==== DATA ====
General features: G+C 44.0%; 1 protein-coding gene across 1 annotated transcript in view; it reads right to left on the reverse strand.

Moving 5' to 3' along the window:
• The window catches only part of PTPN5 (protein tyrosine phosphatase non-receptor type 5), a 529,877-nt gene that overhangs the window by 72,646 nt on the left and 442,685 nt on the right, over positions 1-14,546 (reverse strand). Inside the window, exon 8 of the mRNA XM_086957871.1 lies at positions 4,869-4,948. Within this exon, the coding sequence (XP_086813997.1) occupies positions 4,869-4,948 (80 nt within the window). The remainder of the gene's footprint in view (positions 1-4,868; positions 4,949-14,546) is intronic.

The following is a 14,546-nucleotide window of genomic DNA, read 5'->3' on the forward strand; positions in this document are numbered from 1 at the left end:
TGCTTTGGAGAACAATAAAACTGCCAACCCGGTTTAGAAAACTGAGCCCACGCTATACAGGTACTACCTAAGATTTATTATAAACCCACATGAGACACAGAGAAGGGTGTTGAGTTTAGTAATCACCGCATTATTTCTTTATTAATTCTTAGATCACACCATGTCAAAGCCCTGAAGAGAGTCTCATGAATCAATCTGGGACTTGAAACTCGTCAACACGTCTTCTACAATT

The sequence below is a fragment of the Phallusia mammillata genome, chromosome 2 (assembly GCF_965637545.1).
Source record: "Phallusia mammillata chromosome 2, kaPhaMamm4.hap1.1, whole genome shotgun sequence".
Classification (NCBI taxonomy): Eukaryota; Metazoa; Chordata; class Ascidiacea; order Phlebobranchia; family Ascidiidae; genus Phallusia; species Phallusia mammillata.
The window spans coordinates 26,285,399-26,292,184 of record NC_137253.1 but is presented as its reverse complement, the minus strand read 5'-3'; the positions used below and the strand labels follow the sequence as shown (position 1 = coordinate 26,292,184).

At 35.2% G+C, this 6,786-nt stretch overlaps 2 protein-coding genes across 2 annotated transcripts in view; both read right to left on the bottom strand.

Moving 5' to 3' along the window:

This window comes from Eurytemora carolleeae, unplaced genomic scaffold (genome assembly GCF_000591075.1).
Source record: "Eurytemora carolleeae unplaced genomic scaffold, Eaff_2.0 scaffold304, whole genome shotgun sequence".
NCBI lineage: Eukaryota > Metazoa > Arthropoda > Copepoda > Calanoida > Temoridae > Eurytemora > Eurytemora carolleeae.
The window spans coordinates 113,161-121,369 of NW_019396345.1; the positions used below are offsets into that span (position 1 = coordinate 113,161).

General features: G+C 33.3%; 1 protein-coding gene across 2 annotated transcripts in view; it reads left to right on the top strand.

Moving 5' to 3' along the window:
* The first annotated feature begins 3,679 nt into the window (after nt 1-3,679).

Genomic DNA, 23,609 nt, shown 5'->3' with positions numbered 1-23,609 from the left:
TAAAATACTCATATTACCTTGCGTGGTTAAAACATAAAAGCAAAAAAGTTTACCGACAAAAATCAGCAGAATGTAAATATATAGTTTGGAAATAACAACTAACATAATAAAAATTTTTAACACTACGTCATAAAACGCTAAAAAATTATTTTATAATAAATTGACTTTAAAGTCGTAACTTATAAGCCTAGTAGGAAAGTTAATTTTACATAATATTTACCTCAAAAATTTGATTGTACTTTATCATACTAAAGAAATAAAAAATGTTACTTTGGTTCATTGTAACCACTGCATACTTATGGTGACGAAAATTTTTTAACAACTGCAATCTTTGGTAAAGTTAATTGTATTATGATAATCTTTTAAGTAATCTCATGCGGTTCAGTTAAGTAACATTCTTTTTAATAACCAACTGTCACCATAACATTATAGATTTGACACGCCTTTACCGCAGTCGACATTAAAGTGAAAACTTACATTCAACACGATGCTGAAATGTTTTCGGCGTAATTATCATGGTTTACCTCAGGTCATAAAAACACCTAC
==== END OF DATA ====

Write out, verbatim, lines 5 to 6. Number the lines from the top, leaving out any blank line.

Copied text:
TGCTTTGGAGAACAATAAAACTGCCAACCCGGTTTAGAAAACTGAGCCCACGCTATACAGGTACTACCTAAGATTTATTATAAACCCACATGAGACACAGAGAAGGGTGTTGAGTTTAGTAATCACCGCATTATTTCTTTATTAATTCTTAGATCACACCATGTCAAAGCCCTGAAGAGAGTCTCATGAATCAATCTGGGACTTGAAACTCGTCAACACGTCTTCTACAATT

The sequence below is a fragment of the Phallusia mammillata genome, chromosome 2 (assembly GCF_965637545.1).